Front Porch Blog

A heckofa job

By Bill Kovarik

They might as well have said “Tommie, you’re doing a heckofa job” down there in Tennessee cleaning up that nasty coal ash spill.

Chair Barbara Boxer (D-CA) and other senators at the US Senate environment committee looking into the TVA disaster took serious pains to tell Tom Kilgore what a “nice man” he was.

View the hearing on the Senate.gov website

The effusive praise in the hearing Thursday morning Jan. 8 went beyond the standard courtesies afforded witnesses in Senate hearings, perhaps because it was clear that the TVA’s CEO was a relic of a bygone age who would need to be handled with respect and care as he was ushered out the door.

In fact, before he even left the Senate hearing room, Kilgore’s notion that wind energy costs 70 cents per kilowatt hour was flashing by “Twitter” to environmental networks across the country – along with a rebuttal by the American Wind Energy Association. Four to eight cents is the US Department of Energy figure, AWEA noted.

New technology isn’t the only point on which Kilgore is sadly out of touch. By refusing to take responsibility – acknowledging TVA’s role obliquely with “this is not a proud moment” — Kilgore could not have been more obtuse.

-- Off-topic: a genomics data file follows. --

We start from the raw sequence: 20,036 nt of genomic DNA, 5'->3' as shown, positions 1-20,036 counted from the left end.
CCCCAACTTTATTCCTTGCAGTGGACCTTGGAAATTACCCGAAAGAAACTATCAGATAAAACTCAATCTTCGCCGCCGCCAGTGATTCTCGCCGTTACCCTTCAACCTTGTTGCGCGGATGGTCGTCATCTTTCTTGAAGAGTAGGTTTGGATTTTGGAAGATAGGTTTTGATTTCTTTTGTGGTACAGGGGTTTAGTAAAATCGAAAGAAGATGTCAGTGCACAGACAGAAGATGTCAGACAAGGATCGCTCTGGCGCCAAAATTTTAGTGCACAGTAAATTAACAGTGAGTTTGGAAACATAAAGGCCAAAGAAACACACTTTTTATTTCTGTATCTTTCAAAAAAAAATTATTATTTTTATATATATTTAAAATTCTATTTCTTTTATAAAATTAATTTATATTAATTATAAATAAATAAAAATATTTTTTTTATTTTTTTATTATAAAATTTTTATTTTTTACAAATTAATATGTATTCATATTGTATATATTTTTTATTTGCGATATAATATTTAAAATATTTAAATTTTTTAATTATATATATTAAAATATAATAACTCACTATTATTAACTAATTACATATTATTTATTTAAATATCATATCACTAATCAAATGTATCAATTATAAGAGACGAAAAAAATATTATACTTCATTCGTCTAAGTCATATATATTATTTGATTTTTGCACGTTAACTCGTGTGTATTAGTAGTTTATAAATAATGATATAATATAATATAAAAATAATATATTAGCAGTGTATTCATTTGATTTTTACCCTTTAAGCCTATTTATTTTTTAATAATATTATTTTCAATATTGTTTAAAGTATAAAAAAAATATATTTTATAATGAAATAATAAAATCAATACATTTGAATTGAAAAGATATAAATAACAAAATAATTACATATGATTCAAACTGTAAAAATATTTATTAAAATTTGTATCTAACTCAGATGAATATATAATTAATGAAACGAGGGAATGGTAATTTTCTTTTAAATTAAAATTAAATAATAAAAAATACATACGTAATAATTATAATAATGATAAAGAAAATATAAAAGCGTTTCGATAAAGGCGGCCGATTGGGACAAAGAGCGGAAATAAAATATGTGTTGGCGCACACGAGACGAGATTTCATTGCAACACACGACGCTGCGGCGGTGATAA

In one memorable exchange, Boxer asked about leaving the ash in place with grass seed over it instead of cleaning up the embayment behind Swan Pond Road.

Boxer – You don’t have plans to do this?

Kilgore – We don’t have plans not to.

Boxer – That’s not an answer. That’s not cleanup, just leaving that stuff there. People will never feel safe there. People are smart, they know what’s in it, and they’re going to send grandkids out to play in it? I don’t think so… I think there are a lot of questions about your decision making …

Stephen Smith, Executive Director Southern Alliance for Clean Energy, said that among the many emotions that had gripped the Tennessee Valley in the wake of the disaster, including “fear, frustration and anger,” the most significant of all was betrayal. “This was not a natural disaster,” he said. “This was a man made disaster.“

Perhaps the most interesting moment was Senator James Inhofe’s (R-OK) opening statement, where he warned that “extremist groups” might exploit this “incident” so they can “eradicate the use of coal in this country.” We can only wonder if Inhofe believes that these might be the same “extremists” who he has previously accused of hoaxing the nation about climate change.

The lasting impression is one of chaos. None of the numbers about toxins in the spill – such as how many hundred thousand pounds of arsenic — were remotely solid or acknowledged as accurate, either on the Senate side or among the witnesses.

And despite repeated comparisons to the Exxon Valdez oil spill, a comparison to Three Mile Island seems more apropos. The Exxon Valdez was never seen as the end of the oil industry. This TVA disaster is starting to look like just that for new coal fired power plants, just as Three Mile Island was the end of nuclear power construction.

Maybe the extremists won’t prove to be so extreme after all.